My husband, a musician, wanted to sit close to the stage. I reminded him of the recent demonstration at Venice Beach where someone threw a bottle at a policeman. The “police intervention” from that one act led to bloody beatings and several arrests. We began to search for a tree nearer to the edge of the crowd — just in case.

Our friend, Don, had been quiet until we began our search. A veteran of Viet Nam, he had gotten addicted to amphetamines while on duty over there. All he could think of was his need. All we heard as we tried to find the best spot was how he wished he could find someone selling speed. He’d give anything for some speed. Right now!

I was getting nervous. I took my demonstrating seriously and had an inbred sense of responsibility from growing up in Illinois. All we needed was for a cop to see Don buying drugs and we’d all land in jail for sure. I looked up and took in a sharp breath. The grounds were slightly bowl-shaped and around the rim, shoulder to shoulder, stood L.A.’s finest in riot gear.

“Here! We have to sit here,” Don whispered urgently .

My husband and I turned to Don with puzzled looks.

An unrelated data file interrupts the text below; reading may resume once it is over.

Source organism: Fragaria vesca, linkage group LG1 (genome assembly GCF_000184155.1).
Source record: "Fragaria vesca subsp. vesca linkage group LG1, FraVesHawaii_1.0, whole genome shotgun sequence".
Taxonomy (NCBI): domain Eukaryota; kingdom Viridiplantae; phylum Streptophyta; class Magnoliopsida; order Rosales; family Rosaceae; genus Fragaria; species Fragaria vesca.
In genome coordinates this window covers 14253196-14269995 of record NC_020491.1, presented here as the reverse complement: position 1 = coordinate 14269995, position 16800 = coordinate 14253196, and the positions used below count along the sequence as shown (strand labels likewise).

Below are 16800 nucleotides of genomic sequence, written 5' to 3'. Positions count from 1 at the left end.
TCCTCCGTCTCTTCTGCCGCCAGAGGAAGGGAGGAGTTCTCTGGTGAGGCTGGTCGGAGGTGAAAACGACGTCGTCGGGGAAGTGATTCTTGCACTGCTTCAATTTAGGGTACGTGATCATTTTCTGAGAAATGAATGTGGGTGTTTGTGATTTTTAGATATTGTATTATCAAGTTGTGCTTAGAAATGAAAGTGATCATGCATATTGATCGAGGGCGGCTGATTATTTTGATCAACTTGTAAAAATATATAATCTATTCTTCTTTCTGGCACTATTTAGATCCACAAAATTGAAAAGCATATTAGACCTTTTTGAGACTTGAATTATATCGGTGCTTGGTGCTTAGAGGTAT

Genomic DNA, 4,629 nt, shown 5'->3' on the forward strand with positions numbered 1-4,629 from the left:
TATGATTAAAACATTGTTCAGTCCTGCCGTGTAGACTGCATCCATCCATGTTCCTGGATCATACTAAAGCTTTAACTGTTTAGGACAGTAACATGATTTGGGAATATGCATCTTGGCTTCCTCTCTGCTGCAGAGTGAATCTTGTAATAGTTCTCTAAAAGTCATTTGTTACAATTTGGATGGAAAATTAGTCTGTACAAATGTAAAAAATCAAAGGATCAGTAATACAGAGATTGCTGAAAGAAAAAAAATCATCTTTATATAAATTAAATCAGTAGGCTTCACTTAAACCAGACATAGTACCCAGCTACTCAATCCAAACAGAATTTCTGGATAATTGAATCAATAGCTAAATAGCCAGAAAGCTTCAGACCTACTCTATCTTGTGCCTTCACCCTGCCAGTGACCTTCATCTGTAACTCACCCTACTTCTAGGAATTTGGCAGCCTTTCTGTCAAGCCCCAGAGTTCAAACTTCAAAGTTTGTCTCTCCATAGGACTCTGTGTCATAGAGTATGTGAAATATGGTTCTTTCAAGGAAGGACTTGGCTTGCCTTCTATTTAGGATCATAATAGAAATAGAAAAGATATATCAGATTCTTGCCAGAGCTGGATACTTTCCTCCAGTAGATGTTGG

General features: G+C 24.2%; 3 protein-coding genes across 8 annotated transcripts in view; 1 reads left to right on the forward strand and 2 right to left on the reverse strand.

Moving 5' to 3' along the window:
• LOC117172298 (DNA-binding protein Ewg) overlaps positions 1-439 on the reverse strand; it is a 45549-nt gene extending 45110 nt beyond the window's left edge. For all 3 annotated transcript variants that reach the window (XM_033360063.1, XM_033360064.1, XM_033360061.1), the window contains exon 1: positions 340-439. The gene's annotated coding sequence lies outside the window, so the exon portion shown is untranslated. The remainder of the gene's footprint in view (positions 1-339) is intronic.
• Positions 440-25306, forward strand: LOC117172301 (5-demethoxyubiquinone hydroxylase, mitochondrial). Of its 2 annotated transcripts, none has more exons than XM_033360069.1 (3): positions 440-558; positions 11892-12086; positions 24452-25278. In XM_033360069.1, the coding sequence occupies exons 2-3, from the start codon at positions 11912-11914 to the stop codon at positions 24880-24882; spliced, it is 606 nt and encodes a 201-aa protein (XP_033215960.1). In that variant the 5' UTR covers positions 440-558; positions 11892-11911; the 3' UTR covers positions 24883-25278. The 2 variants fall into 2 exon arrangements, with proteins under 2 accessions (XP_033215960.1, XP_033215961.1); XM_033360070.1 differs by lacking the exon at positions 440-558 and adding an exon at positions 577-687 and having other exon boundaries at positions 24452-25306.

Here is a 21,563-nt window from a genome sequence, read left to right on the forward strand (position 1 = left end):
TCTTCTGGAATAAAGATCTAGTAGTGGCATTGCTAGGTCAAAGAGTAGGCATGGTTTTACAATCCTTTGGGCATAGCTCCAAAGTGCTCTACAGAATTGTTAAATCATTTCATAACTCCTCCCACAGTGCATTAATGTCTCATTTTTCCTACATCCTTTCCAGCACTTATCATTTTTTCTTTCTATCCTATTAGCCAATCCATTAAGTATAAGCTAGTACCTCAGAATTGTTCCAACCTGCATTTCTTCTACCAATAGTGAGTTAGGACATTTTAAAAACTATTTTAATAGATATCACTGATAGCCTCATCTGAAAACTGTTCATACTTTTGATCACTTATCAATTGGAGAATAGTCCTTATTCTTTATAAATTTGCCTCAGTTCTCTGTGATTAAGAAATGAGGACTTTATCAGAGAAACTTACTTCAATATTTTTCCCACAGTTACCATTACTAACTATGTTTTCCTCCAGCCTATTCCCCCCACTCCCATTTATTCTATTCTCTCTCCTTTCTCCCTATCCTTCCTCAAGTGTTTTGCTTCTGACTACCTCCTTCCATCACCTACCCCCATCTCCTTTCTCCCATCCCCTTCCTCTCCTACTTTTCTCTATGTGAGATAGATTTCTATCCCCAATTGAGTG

“Just put the blanket here. I’ll explain after we sit down.”

It was a reasonable spot and under a tree, so we laid the blanket down and settled in for the rally.

Don had a goofy grin on his face as he reached under the blanket. He pulled out a small packet of “whites,” then raised his eyes to the heavens. “Thanks.” Someone had accidentally dropped his stash of speed.

I had to laugh. I couldn’t judge. I wanted to make the world a better place, not persecute people for whatever was currently thought a sin. If history taught me anything it was that perceptions of how to live, and what was wrong or right, changed over time.

Nothing happened to provoke the police that lovely day in the park. It was just a tiny moment in time that hopefully brought a smile to some faces.